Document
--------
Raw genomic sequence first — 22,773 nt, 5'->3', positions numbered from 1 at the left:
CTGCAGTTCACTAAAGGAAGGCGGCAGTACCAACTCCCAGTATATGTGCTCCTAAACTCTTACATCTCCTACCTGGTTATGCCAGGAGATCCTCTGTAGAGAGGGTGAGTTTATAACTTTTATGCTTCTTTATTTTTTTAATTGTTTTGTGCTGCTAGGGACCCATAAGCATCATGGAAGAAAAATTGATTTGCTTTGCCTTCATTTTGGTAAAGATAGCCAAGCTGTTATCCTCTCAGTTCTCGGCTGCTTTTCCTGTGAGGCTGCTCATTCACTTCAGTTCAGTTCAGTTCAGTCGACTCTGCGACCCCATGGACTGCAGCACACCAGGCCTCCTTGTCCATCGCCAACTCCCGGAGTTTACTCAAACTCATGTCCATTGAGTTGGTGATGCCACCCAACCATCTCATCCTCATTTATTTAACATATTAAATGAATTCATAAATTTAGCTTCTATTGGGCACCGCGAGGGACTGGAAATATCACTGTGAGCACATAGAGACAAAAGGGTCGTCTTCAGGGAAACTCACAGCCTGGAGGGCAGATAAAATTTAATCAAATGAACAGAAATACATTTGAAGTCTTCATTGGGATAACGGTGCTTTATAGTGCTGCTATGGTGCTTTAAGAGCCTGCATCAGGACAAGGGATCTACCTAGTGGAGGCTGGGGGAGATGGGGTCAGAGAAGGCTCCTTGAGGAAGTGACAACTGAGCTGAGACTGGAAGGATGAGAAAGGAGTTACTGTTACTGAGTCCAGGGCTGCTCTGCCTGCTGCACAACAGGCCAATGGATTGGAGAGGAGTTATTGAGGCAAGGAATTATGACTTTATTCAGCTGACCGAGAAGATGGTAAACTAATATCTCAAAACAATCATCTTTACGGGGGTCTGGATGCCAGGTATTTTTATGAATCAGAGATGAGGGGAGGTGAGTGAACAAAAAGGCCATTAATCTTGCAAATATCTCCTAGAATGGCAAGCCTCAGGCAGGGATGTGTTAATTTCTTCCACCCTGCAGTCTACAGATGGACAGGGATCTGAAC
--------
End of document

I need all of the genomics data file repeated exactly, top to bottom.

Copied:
Raw genomic sequence first — 22,773 nt, 5'->3', positions numbered from 1 at the left:
CTGCAGTTCACTAAAGGAAGGCGGCAGTACCAACTCCCAGTATATGTGCTCCTAAACTCTTACATCTCCTACCTGGTTATGCCAGGAGATCCTCTGTAGAGAGGGTGAGTTTATAACTTTTATGCTTCTTTATTTTTTTAATTGTTTTGTGCTGCTAGGGACCCATAAGCATCATGGAAGAAAAATTGATTTGCTTTGCCTTCATTTTGGTAAAGATAGCCAAGCTGTTATCCTCTCAGTTCTCGGCTGCTTTTCCTGTGAGGCTGCTCATTCACTTCAGTTCAGTTCAGTTCAGTCGACTCTGCGACCCCATGGACTGCAGCACACCAGGCCTCCTTGTCCATCGCCAACTCCCGGAGTTTACTCAAACTCATGTCCATTGAGTTGGTGATGCCACCCAACCATCTCATCCTCATTTATTTAACATATTAAATGAATTCATAAATTTAGCTTCTATTGGGCACCGCGAGGGACTGGAAATATCACTGTGAGCACATAGAGACAAAAGGGTCGTCTTCAGGGAAACTCACAGCCTGGAGGGCAGATAAAATTTAATCAAATGAACAGAAATACATTTGAAGTCTTCATTGGGATAACGGTGCTTTATAGTGCTGCTATGGTGCTTTAAGAGCCTGCATCAGGACAAGGGATCTACCTAGTGGAGGCTGGGGGAGATGGGGTCAGAGAAGGCTCCTTGAGGAAGTGACAACTGAGCTGAGACTGGAAGGATGAGAAAGGAGTTACTGTTACTGAGTCCAGGGCTGCTCTGCCTGCTGCACAACAGGCCAATGGATTGGAGAGGAGTTATTGAGGCAAGGAATTATGACTTTATTCAGCTGACCGAGAAGATGGTAAACTAATATCTCAAAACAATCATCTTTACGGGGGTCTGGATGCCAGGTATTTTTATGAATCAGAGATGAGGGGAGGTGAGTGAACAAAAAGGCCATTAATCTTGCAAATATCTCCTAGAATGGCAAGCCTCAGGCAGGGATGTGTTAATTTCTTCCACCCTGCAGTCTACAGATGGACAGGGATCTGAAC